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Sign outside the Muha High Court in Bujumbura, Burundi. Photo SOS Médias Burundi


(Nairobi) – Burundian authorities should drop baseless charges and release eight former Burundian refugees who were forcibly returned from Tanzania in August 2020. On February 26, 2021, the Muha High Court in Bujumbura ruled against their provisional release, even though the prosecution produced no evidence to justify their continued detention and their right to due process has repeatedly been violated.

“The Burundian state is adding insult to injury by prosecuting a group of forcibly returned refugees who have already been subjected to heinous crimes in Tanzania,” said Lewis Mudge, Central Africa director at Human Rights Watch. “This sham trial highlights both how politicized refugee returns are and the influence the executive still holds over Burundi’s courts.”

The eight men – Anaclet Nkunzimana, Felix Cimpaye, Radjabu Ndizeye, Revocatus Ndayishimiye, Saidi Rwasa, Emmanuel Nizigama, Didier Bizimana, and Ezéchiel Stéphane Niyoyandemye – were arrested in Mtendeli and Nduta refugee camps in Tanzania between late July and early August 2020. Tanzanian authorities detained them incommunicado for several weeks at Kibondo police station, where they were tortured.

The refugees said that during their time at Kibondo police station, Tanzanian national intelligence and police abused them and asked for one million Tanzanian shillings (US$430) to free them. Unable to pay, the refugees were taken by the security forces to the Burundian border with their hands tied and their faces covered. Four are currently in Bubanza prison and four in Muramvya prison.

Tanzania’s transfer of detained Burundian refugees or asylum seekers to Burundi without basic due process violates the international legal prohibition against refoulement, the forcible return of anyone to a place where they would face a real risk of persecution, torture or other ill-treatment, or a threat to their life.

A first pretrial hearing in their case was held on February 24, 2021, six months after their files were transferred to the high court on September 7. Burundi’s code of criminal procedure gives the court two weeks to organize the hearing after it receives the file. Prison authorities only informed the detainees late on February 23 that their cases would be heard the next morning.

The International Covenant on Civil and Political Rights (ICCPR), which Burundi ratified in 1990, states that “It shall not be the general rule that persons awaiting trial shall be detained in custody.” The Human Rights Committee, the international expert body that interprets the ICCPR, stated in a general comment that “Detention pending trial must be based on an individualized determination that it is reasonable and necessary taking into account all the circumstances, for such purposes as to prevent flight, interference with evidence or the recurrence of crime.”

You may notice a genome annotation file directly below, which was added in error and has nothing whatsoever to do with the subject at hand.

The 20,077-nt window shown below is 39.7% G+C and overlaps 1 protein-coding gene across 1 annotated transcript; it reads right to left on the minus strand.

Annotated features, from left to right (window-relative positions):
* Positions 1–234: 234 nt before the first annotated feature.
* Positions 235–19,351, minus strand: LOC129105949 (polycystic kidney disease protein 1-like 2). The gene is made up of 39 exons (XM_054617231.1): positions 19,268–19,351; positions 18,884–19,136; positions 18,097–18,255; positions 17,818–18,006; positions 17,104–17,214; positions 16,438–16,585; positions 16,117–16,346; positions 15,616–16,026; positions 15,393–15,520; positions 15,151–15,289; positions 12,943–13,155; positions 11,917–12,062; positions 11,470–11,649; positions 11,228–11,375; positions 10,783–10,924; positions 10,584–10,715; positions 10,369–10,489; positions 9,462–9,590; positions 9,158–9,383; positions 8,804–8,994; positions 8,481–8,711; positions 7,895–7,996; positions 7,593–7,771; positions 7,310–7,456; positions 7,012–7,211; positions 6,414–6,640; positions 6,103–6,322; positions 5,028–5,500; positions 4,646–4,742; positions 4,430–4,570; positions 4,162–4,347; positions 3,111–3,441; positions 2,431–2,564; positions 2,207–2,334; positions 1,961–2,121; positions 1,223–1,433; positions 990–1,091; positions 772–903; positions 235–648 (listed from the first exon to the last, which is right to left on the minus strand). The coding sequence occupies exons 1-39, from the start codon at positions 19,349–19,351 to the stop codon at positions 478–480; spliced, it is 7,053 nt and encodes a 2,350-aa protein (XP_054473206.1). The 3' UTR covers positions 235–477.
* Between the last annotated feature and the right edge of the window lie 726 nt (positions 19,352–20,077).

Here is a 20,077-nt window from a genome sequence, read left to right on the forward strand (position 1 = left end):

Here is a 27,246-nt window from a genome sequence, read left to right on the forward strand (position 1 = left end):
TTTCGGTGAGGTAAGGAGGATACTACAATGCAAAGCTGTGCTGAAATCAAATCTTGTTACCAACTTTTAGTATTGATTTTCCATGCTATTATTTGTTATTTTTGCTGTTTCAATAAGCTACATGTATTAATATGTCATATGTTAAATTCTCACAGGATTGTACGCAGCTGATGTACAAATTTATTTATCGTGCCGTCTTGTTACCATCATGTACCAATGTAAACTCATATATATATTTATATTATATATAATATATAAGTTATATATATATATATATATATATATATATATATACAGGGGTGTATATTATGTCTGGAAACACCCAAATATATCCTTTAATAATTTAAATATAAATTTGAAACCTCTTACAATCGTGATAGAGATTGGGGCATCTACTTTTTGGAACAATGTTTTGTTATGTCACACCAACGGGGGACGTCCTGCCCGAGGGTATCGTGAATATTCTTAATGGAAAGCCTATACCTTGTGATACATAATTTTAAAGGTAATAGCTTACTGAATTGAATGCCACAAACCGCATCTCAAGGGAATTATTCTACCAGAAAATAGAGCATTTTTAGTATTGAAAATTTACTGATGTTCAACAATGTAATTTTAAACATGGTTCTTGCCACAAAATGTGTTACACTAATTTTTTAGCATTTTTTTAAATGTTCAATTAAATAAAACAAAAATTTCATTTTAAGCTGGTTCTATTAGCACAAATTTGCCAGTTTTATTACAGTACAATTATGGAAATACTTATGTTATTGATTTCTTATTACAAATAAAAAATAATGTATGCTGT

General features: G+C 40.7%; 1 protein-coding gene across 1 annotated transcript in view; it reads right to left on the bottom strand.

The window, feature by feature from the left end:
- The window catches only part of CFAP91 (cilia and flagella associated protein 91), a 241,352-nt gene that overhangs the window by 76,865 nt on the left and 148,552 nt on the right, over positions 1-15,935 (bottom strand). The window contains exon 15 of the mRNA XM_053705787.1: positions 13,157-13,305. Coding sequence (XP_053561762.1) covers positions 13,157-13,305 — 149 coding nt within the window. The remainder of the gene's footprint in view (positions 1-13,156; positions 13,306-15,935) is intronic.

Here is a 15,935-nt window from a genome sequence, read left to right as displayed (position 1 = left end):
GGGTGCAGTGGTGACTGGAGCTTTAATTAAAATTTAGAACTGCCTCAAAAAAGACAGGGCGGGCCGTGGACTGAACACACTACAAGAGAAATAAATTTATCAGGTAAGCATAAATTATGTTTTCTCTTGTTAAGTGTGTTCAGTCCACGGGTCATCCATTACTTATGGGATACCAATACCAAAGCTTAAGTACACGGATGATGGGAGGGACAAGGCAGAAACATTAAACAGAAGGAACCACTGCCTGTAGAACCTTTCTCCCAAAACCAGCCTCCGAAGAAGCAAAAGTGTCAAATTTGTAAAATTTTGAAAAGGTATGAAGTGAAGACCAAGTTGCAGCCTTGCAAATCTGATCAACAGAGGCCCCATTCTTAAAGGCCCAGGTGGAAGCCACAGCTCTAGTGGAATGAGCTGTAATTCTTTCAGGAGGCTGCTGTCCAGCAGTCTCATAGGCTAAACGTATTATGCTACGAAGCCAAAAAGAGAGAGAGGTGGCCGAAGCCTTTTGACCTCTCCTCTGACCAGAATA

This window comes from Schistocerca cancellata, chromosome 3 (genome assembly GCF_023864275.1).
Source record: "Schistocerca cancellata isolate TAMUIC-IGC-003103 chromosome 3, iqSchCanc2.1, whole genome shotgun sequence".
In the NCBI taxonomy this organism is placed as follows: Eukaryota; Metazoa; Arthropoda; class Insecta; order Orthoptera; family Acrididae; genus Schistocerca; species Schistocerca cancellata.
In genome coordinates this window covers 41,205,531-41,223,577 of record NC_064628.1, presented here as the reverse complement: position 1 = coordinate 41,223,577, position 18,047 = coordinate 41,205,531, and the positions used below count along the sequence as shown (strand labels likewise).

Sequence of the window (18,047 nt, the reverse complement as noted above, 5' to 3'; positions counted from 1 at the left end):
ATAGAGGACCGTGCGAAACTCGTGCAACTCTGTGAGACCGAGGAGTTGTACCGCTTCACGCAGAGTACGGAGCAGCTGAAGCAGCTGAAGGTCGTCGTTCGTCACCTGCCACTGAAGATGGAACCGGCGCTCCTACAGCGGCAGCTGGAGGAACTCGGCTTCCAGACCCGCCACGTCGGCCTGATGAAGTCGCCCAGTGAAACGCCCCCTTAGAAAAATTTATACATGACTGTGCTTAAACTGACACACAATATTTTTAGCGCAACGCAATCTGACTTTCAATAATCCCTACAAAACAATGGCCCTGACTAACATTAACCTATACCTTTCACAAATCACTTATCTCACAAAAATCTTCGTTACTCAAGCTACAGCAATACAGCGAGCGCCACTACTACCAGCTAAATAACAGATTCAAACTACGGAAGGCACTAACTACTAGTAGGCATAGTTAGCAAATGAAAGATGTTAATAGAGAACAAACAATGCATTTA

During the hearing, one of the three judges said that the case was “political” in nature and the prosecution provided no evidence to support its charges of “participation in armed groups” and “threat to the national territorial integrity.” A source present said the prosecution failed to mention the first charge at all during the hearing. The prosecution accused the former refugees of discouraging fellow refugees in Tanzania from returning to Burundi to support the charge of threatening “national territorial integrity,” even though the refugees’ decisions to return to Burundi have no bearing on this issue.

The prosecution should drop these baseless charges, Human Right Watch said. Instead, prosecutors should investigate the role of state agents, including the national intelligence service (Service national de renseignement, SNR), in the forced return of the refugees and the intelligence service’s alleged collaboration with Tanzanian police and intelligence agents.

In December, a TRIAL International report found that entrenched structural deficiencies in the Burundian judiciary have been exacerbated since the country’s political crisis began in 2015.

The government should institute wide-ranging reforms to fulfill President Évariste Ndayishimiye’s promise to end impunity after the May 2020 elections, and address the underlying politicization of the judiciary that has led to other similar abusive prosecutions, Human Rights Watch said.

Between October 2019 and November 2020, Human Rights Watch documented that Tanzanian police and intelligence agents, in some cases collaborating with Burundian authorities, arbitrarily arrested, forcibly disappeared, tortured, and extorted Burundian refugees and asylum seekers. Since November, Human Rights Watch has continued to receive credible reports of threats, harassment, and arrests of refugees in Tanzania.

On December 15, the special rapporteur on refugees, asylum seekers, internally displaced persons and migrants of the African Commission on Human and Peoples’ Rights expressed concern about the situation of Burundian refugees in Tanzania and reported violations of fundamental rights such as access to asylum and the principle of non-refoulement. The commission and the Office of the African Union Commissioner for Social Affairs should urgently press for the release of the unjustly detained former refugees.